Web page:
The vocabulary and expressions you need for staying at a hotel aren’t particularly difficult.

But, as with anything in English, there are always some surprise terms and expressions that might catch you off guard.

Here is some hotel vocabulary that may be unfamiliar to English learners. Review the terms and be sure you’re ready for your next hotel stay.

Types of establishments

When booking a hotel room, it’s important to know the difference between different types of lodging establishments.

A motel normally has a separate entrance for each room and a parking lot in front. Guests can park directly in front of their room.

A motel in the desert. (Photo by jackrooster from Pixabay)

A hostel is an inexpensive establishment that offers shared rooms and shared bathrooms. Hostels often cater to young travelers.

A youth hostel. (Photo by gery from Pixabay)

A bed and breakfast (or B&B) is a small establishment (often a private residence) that offers lodging and breakfast.

A resort is a (typically upscale) place where people stay on vacation.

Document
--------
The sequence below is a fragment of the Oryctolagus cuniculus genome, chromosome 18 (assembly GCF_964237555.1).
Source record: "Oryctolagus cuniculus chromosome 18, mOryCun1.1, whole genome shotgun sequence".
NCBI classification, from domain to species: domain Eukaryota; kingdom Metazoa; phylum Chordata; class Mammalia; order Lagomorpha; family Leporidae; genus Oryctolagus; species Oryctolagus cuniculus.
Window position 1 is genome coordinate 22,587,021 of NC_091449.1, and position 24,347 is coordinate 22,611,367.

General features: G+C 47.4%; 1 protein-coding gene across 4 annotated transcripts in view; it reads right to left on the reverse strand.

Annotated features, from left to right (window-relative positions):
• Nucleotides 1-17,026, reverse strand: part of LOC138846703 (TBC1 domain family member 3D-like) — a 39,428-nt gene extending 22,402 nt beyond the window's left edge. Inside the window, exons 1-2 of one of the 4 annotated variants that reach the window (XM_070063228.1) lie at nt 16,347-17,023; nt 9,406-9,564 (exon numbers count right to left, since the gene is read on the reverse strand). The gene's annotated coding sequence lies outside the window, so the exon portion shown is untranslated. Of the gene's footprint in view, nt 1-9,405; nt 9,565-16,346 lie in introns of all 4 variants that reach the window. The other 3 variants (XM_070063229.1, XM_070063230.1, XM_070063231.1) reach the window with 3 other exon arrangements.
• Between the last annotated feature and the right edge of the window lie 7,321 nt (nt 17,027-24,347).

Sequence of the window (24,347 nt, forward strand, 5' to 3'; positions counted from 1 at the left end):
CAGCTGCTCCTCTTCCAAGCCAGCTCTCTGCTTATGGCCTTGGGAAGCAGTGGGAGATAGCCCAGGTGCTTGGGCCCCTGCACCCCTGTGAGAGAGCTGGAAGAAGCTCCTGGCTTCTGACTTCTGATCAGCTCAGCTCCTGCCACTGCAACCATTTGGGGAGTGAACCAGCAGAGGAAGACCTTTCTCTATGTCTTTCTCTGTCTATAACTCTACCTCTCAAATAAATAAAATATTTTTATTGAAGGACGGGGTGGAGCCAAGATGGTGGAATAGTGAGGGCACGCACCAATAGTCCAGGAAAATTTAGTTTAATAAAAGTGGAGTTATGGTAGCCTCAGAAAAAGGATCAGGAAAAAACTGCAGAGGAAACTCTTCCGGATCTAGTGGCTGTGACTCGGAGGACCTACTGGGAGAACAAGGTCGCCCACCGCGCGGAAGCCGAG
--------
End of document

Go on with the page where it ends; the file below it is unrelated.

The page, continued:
Outside of a tropical resort. (Photo by sharonang from Pixabay)

A timeshare is an ownership model in which many customers own the right to use a certain property.

A vacation rental is a property that an owner rents to vacationers.

Another thing to consider about a hotel is its rating. Hotels are rated as either one star, two star, three star, four star, or five star, with five star being the highest rating.

Types of rooms

A single room is a room with one bed that is intended for one guest to stay in.

A double room is a room intended for two people and may have one or two beds.

A triple room is intended for three people and may have one or two beds.

A twin room is a room with two twin-size beds.

A connecting room  has a door inside the room which connects to the room next to it.

A suite involves multiple rooms. Suites usually include a living or sitting area and may include a kitchen or kitchenette. Many hotels offer a range of suites including junior suites ($), deluxe suites ($$), executive suites ($$$), and presidential suites ($$$$). Many hotels also often suites to couples. These are often called bridal suites or honeymoon suites.

Amenities

To attract guests, hotels and other lodging establishments offer a variety of amenities. Many of these terms are self-explanatory and do not confuse English learners. Some examples: pool, indoor pool, gym/fitness centerspa, bar, restaurant, free parking, 24-hour front desk service, complimentary breakfastcomplimentary coffee/tea, complimentary WiFirefrigerator, cable TV, safehair dryer, ironcity view, ocean view.

Other terms, like the ones below, may be a little more confusing to English learners.

A minibar is a small refrigerator stocked with (often alcoholic) beverages and snacks for guests. Normally, guests must pay for the items they take from the minibar.

A hotel minibar. (Photo by Simon_sees on Flickr)